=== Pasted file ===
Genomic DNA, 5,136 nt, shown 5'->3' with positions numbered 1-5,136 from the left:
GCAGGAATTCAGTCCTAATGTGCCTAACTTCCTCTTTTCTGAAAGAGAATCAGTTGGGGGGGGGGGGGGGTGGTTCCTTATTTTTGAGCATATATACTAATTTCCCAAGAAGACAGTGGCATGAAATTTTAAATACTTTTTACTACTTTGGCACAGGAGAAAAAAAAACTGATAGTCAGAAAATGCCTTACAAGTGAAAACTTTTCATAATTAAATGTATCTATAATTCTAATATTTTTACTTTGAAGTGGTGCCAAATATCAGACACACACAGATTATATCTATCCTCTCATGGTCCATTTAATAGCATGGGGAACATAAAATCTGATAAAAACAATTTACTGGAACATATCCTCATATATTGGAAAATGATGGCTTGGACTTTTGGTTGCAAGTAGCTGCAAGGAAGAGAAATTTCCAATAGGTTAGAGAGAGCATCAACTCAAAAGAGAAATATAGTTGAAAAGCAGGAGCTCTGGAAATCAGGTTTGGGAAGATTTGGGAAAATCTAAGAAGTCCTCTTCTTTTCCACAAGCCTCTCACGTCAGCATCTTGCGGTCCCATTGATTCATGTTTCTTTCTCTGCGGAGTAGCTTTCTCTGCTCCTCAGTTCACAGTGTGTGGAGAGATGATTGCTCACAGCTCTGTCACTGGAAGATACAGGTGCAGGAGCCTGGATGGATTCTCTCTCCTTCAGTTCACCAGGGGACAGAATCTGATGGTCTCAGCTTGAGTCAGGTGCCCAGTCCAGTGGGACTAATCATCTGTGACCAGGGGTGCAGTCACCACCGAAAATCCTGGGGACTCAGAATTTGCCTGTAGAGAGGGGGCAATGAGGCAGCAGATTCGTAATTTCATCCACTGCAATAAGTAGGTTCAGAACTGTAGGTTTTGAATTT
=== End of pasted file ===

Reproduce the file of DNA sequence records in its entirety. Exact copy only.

Genomic DNA, 5,136 nt, shown 5'->3' with positions numbered 1-5,136 from the left:
GCAGGAATTCAGTCCTAATGTGCCTAACTTCCTCTTTTCTGAAAGAGAATCAGTTGGGGGGGGGGGGGGGTGGTTCCTTATTTTTGAGCATATATACTAATTTCCCAAGAAGACAGTGGCATGAAATTTTAAATACTTTTTACTACTTTGGCACAGGAGAAAAAAAAACTGATAGTCAGAAAATGCCTTACAAGTGAAAACTTTTCATAATTAAATGTATCTATAATTCTAATATTTTTACTTTGAAGTGGTGCCAAATATCAGACACACACAGATTATATCTATCCTCTCATGGTCCATTTAATAGCATGGGGAACATAAAATCTGATAAAAACAATTTACTGGAACATATCCTCATATATTGGAAAATGATGGCTTGGACTTTTGGTTGCAAGTAGCTGCAAGGAAGAGAAATTTCCAATAGGTTAGAGAGAGCATCAACTCAAAAGAGAAATATAGTTGAAAAGCAGGAGCTCTGGAAATCAGGTTTGGGAAGATTTGGGAAAATCTAAGAAGTCCTCTTCTTTTCCACAAGCCTCTCACGTCAGCATCTTGCGGTCCCATTGATTCATGTTTCTTTCTCTGCGGAGTAGCTTTCTCTGCTCCTCAGTTCACAGTGTGTGGAGAGATGATTGCTCACAGCTCTGTCACTGGAAGATACAGGTGCAGGAGCCTGGATGGATTCTCTCTCCTTCAGTTCACCAGGGGACAGAATCTGATGGTCTCAGCTTGAGTCAGGTGCCCAGTCCAGTGGGACTAATCATCTGTGACCAGGGGTGCAGTCACCACCGAAAATCCTGGGGACTCAGAATTTGCCTGTAGAGAGGGGGCAATGAGGCAGCAGATTCGTAATTTCATCCACTGCAATAAGTAGGTTCAGAACTGTAGGTTTTGAATTT